Highland Council is to report itself to the Information Commissioner after confidential documents about more than two dozen children were found by a member of the public.
An “urgent” investigation has been launched by Scotland’s largest local authority after the eight-page document was discovered among general waste outside its Inverness headquarters.
The document contains the full names, dates of birth and case numbers of 28 children – one as young as eight months old.
In one excerpt, an adoption case is discussed in some detail.
A council spokeswoman said: “The council is investigating this as a matter of urgency. We have been in touch with the Information Commissioner’s Office and will be reporting the breach to them in due course.
“We do have a policy on the destruction of confidential waste which is covered by our Information Security & Assurance policy.”
The confidential panel minutes were first discovered by a local resident whilst investigating concerns of fly-tipping in the area.
The papers, including sticky notes with details of queries to the council, were found on the ground and in ripped bin bags at the top of an open bin.
MSP Rhoda Grant condemned the situation as “inexcusable”.
She said: “Clearly this is a serious breach of confidentiality. The fact that these sensitive documents could have been accessed by the public is to, me, shocking and inexcusable. It brings into question, what training social work staff has had regarding confidentiality and GDPR.”
Council policy states that paper containing personal information must be “disposed of using the council’s confidential waste paper disposal bins or other approved method”.
Depute Provost of Inverness Bet McAllister said she had never seen a breach of this magnitude in her 12 years with the council.
She said: “I’m totally shocked. I am sitting here stunned; I can’t believe that. That’s really disappointing but I cannot understand how it’s happened.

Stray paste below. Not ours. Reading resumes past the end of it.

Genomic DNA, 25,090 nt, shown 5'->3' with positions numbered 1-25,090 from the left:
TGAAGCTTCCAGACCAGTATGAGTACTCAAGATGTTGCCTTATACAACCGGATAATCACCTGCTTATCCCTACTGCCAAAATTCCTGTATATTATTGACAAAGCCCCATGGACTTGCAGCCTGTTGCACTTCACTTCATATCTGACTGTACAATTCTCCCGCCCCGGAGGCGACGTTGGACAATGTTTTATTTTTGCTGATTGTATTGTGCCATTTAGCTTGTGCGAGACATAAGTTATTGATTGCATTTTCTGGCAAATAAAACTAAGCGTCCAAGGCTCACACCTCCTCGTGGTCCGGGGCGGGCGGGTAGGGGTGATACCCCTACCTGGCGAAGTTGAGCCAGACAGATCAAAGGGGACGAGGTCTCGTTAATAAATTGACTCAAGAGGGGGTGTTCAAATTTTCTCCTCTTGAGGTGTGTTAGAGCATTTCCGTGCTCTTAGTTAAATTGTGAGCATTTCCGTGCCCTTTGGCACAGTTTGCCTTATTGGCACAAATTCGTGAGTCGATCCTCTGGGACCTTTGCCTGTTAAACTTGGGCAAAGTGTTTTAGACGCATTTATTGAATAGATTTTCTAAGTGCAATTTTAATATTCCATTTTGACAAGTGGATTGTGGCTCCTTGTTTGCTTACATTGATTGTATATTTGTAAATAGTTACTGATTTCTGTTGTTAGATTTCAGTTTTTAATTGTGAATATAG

“Obviously I am going to have to investigate this because that should never have happened and I will make damn sure that it never happens in the future. In the 12 years I have been on the council I have never ever heard of anything like that.”
Meanwhile, Caithness councillor Raymond Bremner was preparing to attend a meeting last night to discuss its underlying implications.
He added: “This raises multiple questions about the policies and procedures that the Highland Council has in place in respect of data protection.
“How can we be so inconsiderate in respect of the sensitivity and nature of the material that has been found? I would like to sincerely thank the person who has reported this matter and I will be raising it tonight with the Chief Executive Officer at a meeting I will be attending.
“We need to get to the bottom of this and ensure the persons responsible are held to account so that we never have an incident like this again.”
Senior councillor Allan Henderson said that the “system had gone wrong somewhere” before apologising to “anybody for any concern or hurt it has caused”.
An ICO spokeswoman said: “All organisations have the obligation to keep personal data secure, whether in electronic or paper format, particularly when sensitive data is involved. If anyone has concerns about how their data has been handled, they can report these concerns to the ICO and we can look into the details.”